pre-Bötzinger complex plays an important role in respiratory rhythm, controlling breathing. Though it’s influence on breathing and respiratory rhythm is proven, the exact location or that it even exists as a physical entity as opposed to being distributed in different locations remained a mystery until now.
However, this discovery may change that.
The pre-Bötzinger complex has been identified as an essential part of the medullary respiratory network in mammals. Although well described in experimental animals, its localization in the human brain has remained elusive. Using serially sectioned brain stems from 19 normal individuals and patients suffering from neurodegenerative diseases (multiple system atrophy, n = 10; spinocerebellar ataxia type 3, n = 8), we have identified a circumscribed area of the ventrolateral medulla that represents the human homologue of the pre-Bötzinger complex and have mapped its longitudinal and horizontal extents. The presumed human pre-Bötzinger complex is characterized by an aggregation of loosely scattered, small and lipofuscin-rich neurons, which contain neurokinin 1 receptor as well as somatostatin, but are negative for markers of monoaminergic neurons and of motoneurons. In brains of patients suffering from multiple systems atrophy (with central respiratory deficits but without swallowing problems), pre-Bötzinger complex neurons were reduced, whereas pharyngeal motoneurons of the ambigual nucleus were not affected. In contrast, in brains of patients with spinocerebellar ataxia 3 (no reported central respiratory deficits but with dysphagia), pre-Bötzinger complex neurons were preserved, whereas ambigual motoneurons, which control swallowing, were diminished. These pathoanatomical findings support the view, that affection of the central respiratory network, including the pre-Bötzinger complex, contributes to breathing disorders in multiple system atrophy, whereas damage to ambigual motoneurons is important for pathogenesis of breathing disturbances and dysphagia in patients with spinocerebellar ataxia type 3. On the basis of these findings, the putative human homologue of the pre-Bötzinger complex can now be reliably delineated on pigment-Nissl-stained sections, making neuropathological investigations of central respiratory disturbances feasible.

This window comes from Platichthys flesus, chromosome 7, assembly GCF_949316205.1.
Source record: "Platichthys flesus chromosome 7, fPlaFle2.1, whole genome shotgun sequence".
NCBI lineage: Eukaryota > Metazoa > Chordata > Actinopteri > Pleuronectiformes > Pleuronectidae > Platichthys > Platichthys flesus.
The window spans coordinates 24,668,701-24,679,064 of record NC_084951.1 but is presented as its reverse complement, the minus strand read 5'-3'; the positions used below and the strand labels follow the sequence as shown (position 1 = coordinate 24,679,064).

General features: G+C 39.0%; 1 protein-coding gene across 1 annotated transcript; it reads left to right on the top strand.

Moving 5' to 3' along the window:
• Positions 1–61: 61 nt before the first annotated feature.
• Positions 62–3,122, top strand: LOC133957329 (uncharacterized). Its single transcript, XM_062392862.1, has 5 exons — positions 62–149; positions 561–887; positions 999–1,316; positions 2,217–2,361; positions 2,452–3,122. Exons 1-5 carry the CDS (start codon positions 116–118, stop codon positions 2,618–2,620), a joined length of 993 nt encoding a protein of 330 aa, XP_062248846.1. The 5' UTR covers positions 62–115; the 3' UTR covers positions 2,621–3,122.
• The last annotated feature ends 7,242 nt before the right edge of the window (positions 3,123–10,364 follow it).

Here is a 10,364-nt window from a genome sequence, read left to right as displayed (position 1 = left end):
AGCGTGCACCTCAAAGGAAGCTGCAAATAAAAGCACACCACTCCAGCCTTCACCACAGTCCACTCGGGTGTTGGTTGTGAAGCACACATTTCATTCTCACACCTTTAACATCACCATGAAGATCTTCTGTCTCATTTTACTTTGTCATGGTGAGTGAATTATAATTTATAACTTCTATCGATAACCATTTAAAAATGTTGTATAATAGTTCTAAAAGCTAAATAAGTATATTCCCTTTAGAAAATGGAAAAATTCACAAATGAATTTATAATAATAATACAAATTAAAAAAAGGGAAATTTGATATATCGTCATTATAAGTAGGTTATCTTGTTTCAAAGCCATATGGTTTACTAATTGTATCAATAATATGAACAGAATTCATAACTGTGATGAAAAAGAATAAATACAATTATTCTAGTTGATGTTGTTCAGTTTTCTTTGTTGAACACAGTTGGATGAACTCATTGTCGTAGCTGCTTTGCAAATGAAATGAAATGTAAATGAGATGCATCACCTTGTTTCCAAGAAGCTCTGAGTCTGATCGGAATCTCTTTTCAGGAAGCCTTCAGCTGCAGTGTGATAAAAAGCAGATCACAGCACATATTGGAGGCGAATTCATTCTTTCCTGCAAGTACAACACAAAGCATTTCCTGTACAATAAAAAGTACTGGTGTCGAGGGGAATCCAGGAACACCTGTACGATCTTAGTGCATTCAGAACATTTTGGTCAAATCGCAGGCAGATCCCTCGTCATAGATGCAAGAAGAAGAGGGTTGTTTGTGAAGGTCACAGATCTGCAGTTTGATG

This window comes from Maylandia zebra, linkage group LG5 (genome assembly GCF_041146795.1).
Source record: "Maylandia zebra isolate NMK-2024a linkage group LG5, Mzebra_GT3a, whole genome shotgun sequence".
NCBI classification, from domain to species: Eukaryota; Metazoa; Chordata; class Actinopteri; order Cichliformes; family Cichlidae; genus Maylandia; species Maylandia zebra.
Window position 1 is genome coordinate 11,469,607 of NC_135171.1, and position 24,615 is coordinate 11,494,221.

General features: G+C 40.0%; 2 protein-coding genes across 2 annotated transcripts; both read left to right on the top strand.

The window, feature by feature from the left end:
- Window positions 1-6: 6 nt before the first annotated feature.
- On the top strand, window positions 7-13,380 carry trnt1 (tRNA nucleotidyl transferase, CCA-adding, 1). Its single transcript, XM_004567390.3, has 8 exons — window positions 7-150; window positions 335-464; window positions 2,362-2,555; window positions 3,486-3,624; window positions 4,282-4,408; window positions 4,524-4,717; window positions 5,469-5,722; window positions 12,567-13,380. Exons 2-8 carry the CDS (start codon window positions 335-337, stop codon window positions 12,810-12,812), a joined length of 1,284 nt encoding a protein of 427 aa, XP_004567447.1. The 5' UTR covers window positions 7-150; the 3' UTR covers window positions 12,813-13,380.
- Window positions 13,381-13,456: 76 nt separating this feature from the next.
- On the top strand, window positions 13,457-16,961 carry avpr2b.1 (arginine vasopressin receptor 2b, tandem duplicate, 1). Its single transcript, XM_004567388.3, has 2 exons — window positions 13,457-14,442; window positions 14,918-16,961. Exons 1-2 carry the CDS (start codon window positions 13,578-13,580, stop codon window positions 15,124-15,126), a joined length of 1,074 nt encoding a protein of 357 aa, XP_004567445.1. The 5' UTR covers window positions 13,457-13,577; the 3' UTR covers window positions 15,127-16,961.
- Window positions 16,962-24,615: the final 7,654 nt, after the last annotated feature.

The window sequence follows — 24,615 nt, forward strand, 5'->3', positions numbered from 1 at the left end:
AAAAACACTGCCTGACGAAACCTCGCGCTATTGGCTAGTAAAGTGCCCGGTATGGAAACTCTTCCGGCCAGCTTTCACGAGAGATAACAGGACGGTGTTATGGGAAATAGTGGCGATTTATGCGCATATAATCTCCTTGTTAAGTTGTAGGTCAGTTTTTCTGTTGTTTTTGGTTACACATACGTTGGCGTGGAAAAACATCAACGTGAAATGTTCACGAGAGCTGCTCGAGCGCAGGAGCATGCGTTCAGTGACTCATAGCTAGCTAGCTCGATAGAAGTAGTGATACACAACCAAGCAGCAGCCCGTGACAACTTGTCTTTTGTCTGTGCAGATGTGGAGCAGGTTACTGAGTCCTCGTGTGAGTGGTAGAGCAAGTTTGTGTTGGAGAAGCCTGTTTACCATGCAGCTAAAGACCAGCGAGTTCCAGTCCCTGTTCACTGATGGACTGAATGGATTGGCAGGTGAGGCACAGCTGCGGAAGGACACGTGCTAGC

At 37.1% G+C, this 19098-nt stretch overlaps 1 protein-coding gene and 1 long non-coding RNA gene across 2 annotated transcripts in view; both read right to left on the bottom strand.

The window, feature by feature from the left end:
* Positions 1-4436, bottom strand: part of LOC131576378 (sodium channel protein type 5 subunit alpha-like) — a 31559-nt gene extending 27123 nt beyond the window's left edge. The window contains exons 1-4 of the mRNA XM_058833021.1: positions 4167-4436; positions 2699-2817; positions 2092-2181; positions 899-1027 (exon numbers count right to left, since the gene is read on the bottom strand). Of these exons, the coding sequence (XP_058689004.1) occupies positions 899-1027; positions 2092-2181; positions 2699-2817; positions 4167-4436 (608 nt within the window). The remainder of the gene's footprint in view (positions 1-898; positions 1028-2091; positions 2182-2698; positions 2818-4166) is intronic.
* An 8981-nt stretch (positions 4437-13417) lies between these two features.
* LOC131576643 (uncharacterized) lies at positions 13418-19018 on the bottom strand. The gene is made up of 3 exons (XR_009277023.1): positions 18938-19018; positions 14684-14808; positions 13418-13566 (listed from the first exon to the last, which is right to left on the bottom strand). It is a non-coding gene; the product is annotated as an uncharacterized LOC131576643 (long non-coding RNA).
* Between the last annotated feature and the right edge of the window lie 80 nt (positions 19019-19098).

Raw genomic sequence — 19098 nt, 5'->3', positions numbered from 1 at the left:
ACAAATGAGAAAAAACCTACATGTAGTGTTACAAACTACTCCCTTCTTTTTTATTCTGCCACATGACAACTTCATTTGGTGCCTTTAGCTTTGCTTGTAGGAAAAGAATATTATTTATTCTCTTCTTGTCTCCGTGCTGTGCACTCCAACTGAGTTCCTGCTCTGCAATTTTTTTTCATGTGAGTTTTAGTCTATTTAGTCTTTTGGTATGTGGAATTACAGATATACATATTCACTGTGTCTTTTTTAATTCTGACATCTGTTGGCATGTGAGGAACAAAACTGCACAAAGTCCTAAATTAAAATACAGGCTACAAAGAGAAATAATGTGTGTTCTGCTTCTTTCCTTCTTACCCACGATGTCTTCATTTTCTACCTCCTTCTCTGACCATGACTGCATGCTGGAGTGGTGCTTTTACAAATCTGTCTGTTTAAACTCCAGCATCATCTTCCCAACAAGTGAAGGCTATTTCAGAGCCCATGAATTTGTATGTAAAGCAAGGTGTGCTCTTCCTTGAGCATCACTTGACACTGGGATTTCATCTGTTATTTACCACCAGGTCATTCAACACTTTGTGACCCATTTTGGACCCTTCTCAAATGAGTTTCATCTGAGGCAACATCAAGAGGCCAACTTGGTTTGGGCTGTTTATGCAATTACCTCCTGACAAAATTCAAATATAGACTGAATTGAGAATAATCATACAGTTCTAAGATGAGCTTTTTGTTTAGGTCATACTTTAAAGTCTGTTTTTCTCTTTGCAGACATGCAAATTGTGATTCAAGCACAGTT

There is a detailed description of the chronological order of discoveries related to pre-Bötzinger complex and it’s impact on all forms of breathing – rhythmic, gasping etc.
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